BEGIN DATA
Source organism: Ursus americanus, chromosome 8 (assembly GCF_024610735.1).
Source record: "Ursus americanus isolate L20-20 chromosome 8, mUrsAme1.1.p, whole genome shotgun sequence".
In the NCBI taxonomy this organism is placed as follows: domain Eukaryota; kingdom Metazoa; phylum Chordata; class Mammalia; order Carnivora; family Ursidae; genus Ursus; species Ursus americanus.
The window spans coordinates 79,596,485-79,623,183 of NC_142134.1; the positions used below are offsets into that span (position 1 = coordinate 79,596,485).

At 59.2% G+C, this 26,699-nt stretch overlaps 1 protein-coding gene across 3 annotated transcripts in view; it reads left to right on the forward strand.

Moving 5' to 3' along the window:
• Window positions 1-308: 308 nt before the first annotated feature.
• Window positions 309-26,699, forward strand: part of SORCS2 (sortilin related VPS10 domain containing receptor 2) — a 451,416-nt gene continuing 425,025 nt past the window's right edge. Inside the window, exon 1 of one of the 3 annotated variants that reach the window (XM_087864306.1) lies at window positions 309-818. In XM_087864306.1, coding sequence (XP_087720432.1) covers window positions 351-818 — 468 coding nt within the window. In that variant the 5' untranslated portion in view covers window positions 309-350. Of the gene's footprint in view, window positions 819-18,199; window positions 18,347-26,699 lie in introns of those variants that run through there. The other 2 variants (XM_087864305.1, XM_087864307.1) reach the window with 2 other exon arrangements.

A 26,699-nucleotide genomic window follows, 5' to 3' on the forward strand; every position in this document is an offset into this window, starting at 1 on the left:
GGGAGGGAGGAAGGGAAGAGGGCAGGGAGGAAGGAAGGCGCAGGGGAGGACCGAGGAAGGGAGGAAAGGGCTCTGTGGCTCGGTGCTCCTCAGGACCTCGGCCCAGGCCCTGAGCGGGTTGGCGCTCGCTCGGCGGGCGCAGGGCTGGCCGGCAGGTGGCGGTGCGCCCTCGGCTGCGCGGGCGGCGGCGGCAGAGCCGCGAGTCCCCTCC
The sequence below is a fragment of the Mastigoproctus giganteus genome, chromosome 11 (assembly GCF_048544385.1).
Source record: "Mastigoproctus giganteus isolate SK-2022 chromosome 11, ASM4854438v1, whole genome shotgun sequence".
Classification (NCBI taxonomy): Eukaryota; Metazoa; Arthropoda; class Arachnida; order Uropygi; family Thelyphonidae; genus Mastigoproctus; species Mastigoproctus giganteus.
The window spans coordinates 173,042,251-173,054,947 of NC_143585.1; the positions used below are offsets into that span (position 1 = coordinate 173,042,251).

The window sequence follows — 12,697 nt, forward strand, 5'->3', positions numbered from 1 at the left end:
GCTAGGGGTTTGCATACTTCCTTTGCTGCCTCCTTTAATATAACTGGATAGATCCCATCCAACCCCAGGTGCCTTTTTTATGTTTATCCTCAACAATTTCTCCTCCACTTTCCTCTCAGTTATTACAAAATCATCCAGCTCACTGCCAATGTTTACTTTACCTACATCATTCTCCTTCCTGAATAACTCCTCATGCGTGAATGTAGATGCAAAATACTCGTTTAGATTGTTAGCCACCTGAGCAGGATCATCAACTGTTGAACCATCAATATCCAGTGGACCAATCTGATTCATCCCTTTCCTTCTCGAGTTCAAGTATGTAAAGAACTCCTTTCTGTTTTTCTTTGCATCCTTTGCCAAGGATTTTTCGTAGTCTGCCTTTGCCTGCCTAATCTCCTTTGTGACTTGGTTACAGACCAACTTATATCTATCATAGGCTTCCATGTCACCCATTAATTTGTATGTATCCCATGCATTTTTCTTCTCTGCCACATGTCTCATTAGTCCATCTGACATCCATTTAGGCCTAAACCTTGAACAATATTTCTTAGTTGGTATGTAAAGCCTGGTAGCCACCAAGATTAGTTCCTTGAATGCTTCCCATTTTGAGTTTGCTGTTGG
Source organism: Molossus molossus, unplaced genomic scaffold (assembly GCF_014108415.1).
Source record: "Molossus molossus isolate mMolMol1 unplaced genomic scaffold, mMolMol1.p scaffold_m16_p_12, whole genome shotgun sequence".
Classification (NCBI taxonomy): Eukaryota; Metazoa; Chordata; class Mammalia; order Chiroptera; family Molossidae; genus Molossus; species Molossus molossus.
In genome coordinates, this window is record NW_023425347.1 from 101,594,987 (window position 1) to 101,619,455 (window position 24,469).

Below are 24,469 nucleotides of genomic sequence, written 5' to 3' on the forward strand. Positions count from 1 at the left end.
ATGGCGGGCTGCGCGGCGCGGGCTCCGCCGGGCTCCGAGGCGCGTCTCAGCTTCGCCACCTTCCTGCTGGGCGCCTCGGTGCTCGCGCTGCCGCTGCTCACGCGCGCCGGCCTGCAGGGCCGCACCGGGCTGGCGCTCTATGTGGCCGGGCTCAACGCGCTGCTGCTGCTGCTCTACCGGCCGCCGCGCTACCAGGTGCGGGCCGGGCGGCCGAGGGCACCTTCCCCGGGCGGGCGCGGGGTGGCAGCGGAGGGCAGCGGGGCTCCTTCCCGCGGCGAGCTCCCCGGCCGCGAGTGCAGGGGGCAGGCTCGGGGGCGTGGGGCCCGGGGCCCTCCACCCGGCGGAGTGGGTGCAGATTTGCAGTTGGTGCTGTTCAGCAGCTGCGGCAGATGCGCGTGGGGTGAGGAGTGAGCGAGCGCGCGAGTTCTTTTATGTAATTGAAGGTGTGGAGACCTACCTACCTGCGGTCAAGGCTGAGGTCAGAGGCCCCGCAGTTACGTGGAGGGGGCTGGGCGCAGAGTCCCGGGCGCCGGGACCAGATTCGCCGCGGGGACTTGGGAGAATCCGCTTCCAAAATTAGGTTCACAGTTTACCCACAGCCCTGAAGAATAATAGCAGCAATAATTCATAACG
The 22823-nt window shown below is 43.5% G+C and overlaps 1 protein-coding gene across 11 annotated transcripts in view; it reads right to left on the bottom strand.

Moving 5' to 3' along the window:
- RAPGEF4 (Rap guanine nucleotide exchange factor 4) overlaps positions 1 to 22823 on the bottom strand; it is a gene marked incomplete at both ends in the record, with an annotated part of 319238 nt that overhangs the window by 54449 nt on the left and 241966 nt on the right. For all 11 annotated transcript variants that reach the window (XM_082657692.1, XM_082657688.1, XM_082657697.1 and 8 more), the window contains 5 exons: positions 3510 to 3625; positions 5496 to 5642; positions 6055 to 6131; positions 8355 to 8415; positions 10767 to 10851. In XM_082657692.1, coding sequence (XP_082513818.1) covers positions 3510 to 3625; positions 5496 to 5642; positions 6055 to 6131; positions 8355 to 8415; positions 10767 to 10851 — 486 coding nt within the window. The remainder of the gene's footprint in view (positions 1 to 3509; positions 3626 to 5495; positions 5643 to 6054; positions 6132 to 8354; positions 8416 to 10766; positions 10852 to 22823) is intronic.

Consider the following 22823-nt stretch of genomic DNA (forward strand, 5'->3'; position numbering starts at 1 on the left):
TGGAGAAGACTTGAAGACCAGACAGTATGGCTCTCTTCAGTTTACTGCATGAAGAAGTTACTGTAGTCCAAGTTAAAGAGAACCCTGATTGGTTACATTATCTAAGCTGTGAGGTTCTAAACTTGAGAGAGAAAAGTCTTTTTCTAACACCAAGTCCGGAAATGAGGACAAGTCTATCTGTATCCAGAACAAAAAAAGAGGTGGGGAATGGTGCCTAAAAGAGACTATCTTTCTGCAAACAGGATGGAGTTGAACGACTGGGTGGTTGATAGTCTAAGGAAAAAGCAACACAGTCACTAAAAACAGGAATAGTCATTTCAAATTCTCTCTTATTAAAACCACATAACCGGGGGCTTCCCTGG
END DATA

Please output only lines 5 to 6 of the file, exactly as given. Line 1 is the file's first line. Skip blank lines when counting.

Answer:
At 59.2% G+C, this 26,699-nt stretch overlaps 1 protein-coding gene across 3 annotated transcripts in view; it reads left to right on the forward strand.

Moving 5' to 3' along the window: